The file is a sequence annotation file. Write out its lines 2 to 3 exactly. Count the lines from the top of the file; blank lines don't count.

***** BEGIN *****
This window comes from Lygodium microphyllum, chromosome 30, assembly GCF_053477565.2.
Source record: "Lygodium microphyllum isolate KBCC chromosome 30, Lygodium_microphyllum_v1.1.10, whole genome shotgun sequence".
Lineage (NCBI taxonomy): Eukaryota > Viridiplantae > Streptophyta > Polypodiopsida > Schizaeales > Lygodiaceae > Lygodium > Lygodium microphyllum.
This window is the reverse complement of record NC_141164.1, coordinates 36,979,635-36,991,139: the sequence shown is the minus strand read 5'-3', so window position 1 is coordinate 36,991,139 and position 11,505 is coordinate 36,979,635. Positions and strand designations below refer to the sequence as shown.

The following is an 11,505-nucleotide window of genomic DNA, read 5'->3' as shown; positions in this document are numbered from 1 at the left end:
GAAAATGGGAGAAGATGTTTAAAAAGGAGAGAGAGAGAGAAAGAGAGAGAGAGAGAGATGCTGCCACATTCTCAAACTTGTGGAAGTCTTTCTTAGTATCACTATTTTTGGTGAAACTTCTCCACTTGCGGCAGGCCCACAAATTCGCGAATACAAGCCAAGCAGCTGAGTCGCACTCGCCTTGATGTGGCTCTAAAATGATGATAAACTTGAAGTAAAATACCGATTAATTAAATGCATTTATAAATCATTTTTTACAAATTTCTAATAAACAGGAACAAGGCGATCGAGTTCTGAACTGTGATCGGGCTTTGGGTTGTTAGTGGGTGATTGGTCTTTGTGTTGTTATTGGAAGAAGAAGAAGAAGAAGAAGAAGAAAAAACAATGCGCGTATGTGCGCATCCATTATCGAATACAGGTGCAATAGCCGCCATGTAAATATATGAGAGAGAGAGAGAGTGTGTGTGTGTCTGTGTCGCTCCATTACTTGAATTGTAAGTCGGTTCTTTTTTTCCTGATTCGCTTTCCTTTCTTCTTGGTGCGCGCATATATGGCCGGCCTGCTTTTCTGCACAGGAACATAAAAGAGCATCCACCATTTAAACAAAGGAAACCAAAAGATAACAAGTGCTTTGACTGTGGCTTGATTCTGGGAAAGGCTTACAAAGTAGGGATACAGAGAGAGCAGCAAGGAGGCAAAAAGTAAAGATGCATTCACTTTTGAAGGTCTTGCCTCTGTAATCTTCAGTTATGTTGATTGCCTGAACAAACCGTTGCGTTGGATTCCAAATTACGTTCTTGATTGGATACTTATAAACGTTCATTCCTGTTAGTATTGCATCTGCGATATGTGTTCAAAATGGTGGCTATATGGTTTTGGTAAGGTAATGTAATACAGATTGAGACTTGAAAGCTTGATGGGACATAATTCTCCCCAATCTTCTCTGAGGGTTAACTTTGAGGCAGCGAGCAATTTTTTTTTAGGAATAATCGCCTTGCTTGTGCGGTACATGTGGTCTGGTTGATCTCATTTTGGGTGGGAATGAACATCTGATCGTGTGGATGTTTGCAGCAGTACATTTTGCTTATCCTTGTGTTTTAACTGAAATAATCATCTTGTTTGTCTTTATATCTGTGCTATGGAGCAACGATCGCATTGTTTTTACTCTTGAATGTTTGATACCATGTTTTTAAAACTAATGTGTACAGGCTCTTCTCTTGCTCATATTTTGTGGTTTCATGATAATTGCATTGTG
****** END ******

Source record: "Lygodium microphyllum isolate KBCC chromosome 30, Lygodium_microphyllum_v1.1.10, whole genome shotgun sequence".
Lineage (NCBI taxonomy): Eukaryota > Viridiplantae > Streptophyta > Polypodiopsida > Schizaeales > Lygodiaceae > Lygodium > Lygodium microphyllum.